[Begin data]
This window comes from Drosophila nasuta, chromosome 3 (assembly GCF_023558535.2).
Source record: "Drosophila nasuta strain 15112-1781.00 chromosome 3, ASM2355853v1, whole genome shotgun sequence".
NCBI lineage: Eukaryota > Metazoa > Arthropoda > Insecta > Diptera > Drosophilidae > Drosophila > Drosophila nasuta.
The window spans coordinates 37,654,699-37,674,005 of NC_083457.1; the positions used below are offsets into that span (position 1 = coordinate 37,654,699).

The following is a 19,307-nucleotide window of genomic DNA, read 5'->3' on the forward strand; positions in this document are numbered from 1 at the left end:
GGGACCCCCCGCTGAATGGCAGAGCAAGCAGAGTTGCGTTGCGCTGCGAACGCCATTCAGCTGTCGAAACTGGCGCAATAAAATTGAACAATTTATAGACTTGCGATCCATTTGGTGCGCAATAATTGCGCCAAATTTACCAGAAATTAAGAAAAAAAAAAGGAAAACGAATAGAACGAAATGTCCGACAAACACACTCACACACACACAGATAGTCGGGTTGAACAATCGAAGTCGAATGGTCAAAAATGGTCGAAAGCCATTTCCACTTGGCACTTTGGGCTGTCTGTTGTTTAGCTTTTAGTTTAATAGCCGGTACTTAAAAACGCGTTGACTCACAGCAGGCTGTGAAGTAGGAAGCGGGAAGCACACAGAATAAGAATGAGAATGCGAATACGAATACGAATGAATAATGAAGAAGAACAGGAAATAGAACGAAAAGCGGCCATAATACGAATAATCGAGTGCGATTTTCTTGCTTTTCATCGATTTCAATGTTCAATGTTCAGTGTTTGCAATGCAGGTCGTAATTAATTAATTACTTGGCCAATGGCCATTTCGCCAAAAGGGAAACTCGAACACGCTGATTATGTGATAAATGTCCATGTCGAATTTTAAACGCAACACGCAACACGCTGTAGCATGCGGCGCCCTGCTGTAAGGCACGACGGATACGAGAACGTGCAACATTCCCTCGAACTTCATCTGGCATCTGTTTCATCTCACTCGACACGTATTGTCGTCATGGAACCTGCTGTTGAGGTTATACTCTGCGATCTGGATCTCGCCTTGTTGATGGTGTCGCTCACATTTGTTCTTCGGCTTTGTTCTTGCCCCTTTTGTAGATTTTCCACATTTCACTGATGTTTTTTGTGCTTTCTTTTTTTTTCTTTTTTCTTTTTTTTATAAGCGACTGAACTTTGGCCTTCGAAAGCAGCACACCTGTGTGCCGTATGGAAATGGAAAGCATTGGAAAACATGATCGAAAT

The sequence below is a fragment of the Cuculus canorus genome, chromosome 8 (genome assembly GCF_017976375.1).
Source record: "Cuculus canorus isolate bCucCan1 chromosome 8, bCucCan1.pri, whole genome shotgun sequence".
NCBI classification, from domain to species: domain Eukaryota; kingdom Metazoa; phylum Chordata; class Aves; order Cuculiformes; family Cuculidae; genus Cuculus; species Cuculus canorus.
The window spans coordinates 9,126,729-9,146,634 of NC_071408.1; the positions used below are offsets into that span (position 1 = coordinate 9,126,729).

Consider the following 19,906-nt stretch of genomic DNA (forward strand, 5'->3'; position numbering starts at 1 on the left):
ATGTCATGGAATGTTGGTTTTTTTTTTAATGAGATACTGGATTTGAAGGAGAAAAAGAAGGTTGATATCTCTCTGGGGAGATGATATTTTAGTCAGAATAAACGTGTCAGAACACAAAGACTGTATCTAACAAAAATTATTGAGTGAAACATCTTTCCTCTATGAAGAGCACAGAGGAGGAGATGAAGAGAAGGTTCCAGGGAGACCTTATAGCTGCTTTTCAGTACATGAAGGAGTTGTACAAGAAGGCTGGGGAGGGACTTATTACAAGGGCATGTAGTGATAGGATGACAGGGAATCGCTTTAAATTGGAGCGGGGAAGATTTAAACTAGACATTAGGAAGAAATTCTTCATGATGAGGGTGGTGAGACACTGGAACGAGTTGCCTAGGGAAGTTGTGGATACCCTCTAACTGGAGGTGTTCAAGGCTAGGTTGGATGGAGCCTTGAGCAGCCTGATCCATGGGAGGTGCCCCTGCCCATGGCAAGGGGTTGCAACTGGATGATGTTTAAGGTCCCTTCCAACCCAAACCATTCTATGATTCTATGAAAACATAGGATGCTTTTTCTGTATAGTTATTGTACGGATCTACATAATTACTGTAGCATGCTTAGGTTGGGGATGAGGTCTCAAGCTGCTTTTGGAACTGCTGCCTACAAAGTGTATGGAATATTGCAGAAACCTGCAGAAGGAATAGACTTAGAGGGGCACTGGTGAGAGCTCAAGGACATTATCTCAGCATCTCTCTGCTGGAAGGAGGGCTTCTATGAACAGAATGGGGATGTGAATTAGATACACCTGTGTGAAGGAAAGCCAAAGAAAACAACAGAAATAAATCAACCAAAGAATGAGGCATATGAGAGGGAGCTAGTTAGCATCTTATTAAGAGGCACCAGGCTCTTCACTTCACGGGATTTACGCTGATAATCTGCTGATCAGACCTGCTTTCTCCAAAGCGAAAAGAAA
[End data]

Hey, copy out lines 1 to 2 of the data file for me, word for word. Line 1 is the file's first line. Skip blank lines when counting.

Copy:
This window comes from Drosophila nasuta, chromosome 3 (assembly GCF_023558535.2).
Source record: "Drosophila nasuta strain 15112-1781.00 chromosome 3, ASM2355853v1, whole genome shotgun sequence".